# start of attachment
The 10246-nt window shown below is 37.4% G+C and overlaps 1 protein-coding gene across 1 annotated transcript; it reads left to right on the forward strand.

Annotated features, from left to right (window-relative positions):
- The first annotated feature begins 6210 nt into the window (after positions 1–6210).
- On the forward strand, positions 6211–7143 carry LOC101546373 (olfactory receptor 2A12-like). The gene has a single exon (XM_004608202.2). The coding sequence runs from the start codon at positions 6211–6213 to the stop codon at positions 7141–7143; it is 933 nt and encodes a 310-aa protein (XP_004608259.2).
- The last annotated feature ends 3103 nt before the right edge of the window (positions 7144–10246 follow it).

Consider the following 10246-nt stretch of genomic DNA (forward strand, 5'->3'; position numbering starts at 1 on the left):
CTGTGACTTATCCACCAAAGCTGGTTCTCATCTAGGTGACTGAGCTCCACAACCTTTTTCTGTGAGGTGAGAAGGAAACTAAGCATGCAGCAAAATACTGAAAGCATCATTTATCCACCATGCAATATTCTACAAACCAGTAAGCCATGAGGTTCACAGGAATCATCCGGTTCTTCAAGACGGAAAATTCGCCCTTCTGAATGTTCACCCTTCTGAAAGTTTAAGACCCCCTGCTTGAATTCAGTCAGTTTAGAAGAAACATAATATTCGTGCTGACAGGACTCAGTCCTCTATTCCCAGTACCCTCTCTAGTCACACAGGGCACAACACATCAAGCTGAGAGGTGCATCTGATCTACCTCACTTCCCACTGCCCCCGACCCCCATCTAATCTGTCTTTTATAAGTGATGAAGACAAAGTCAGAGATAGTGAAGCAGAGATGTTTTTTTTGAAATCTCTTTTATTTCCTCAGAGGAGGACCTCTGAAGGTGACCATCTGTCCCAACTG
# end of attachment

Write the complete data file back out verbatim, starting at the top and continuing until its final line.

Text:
The 10246-nt window shown below is 37.4% G+C and overlaps 1 protein-coding gene across 1 annotated transcript; it reads left to right on the forward strand.

Annotated features, from left to right (window-relative positions):
- The first annotated feature begins 6210 nt into the window (after positions 1–6210).
- On the forward strand, positions 6211–7143 carry LOC101546373 (olfactory receptor 2A12-like). The gene has a single exon (XM_004608202.2). The coding sequence runs from the start codon at positions 6211–6213 to the stop codon at positions 7141–7143; it is 933 nt and encodes a 310-aa protein (XP_004608259.2).
- The last annotated feature ends 3103 nt before the right edge of the window (positions 7144–10246 follow it).

Consider the following 10246-nt stretch of genomic DNA (forward strand, 5'->3'; position numbering starts at 1 on the left):
CTGTGACTTATCCACCAAAGCTGGTTCTCATCTAGGTGACTGAGCTCCACAACCTTTTTCTGTGAGGTGAGAAGGAAACTAAGCATGCAGCAAAATACTGAAAGCATCATTTATCCACCATGCAATATTCTACAAACCAGTAAGCCATGAGGTTCACAGGAATCATCCGGTTCTTCAAGACGGAAAATTCGCCCTTCTGAATGTTCACCCTTCTGAAAGTTTAAGACCCCCTGCTTGAATTCAGTCAGTTTAGAAGAAACATAATATTCGTGCTGACAGGACTCAGTCCTCTATTCCCAGTACCCTCTCTAGTCACACAGGGCACAACACATCAAGCTGAGAGGTGCATCTGATCTACCTCACTTCCCACTGCCCCCGACCCCCATCTAATCTGTCTTTTATAAGTGATGAAGACAAAGTCAGAGATAGTGAAGCAGAGATGTTTTTTTTGAAATCTCTTTTATTTCCTCAGAGGAGGACCTCTGAAGGTGACCATCTGTCCCAACTG